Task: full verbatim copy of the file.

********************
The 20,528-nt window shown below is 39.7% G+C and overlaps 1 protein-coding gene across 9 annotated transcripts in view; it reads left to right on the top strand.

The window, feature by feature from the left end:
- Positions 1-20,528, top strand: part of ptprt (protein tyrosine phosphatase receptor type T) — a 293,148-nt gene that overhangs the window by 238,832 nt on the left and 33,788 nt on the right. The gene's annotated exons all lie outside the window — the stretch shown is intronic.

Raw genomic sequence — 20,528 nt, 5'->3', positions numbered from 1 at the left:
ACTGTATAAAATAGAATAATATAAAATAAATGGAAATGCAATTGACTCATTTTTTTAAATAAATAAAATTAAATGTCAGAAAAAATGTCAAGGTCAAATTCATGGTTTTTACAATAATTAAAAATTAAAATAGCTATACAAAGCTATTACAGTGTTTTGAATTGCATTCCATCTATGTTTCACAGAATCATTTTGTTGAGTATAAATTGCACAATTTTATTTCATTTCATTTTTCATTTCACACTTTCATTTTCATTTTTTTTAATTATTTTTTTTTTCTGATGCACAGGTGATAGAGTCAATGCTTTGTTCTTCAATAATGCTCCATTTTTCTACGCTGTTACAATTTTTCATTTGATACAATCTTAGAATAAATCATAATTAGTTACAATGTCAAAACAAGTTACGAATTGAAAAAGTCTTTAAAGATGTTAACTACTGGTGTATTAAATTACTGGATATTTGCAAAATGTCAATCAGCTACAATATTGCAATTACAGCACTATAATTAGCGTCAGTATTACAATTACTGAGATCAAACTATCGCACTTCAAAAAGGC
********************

The 20,528-nt window shown below is 39.7% G+C and overlaps 1 protein-coding gene across 9 annotated transcripts in view; it reads left to right on the top strand.

The window, feature by feature from the left end:
- Positions 1-20,528, top strand: part of ptprt (protein tyrosine phosphatase receptor type T) — a 293,148-nt gene that overhangs the window by 238,832 nt on the left and 33,788 nt on the right. The gene's annotated exons all lie outside the window — the stretch shown is intronic.

Raw genomic sequence — 20,528 nt, 5'->3', positions numbered from 1 at the left:
ACTGTATAAAATAGAATAATATAAAATAAATGGAAATGCAATTGACTCATTTTTTTAAATAAATAAAATTAAATGTCAGAAAAAATGTCAAGGTCAAATTCATGGTTTTTACAATAATTAAAAATTAAAATAGCTATACAAAGCTATTACAGTGTTTTGAATTGCATTCCATCTATGTTTCACAGAATCATTTTGTTGAGTATAAATTGCACAATTTTATTTCATTTCATTTTTCATTTCACACTTTCATTTTCATTTTTTTTAATTATTTTTTTTTTCTGATGCACAGGTGATAGAGTCAATGCTTTGTTCTTCAATAATGCTCCATTTTTCTACGCTGTTACAATTTTTCATTTGATACAATCTTAGAATAAATCATAATTAGTTACAATGTCAAAACAAGTTACGAATTGAAAAAGTCTTTAAAGATGTTAACTACTGGTGTATTAAATTACTGGATATTTGCAAAATGTCAATCAGCTACAATATTGCAATTACAGCACTATAATTAGCGTCAGTATTACAATTACTGAGATCAAACTATCGCACTTCAAAAAGGC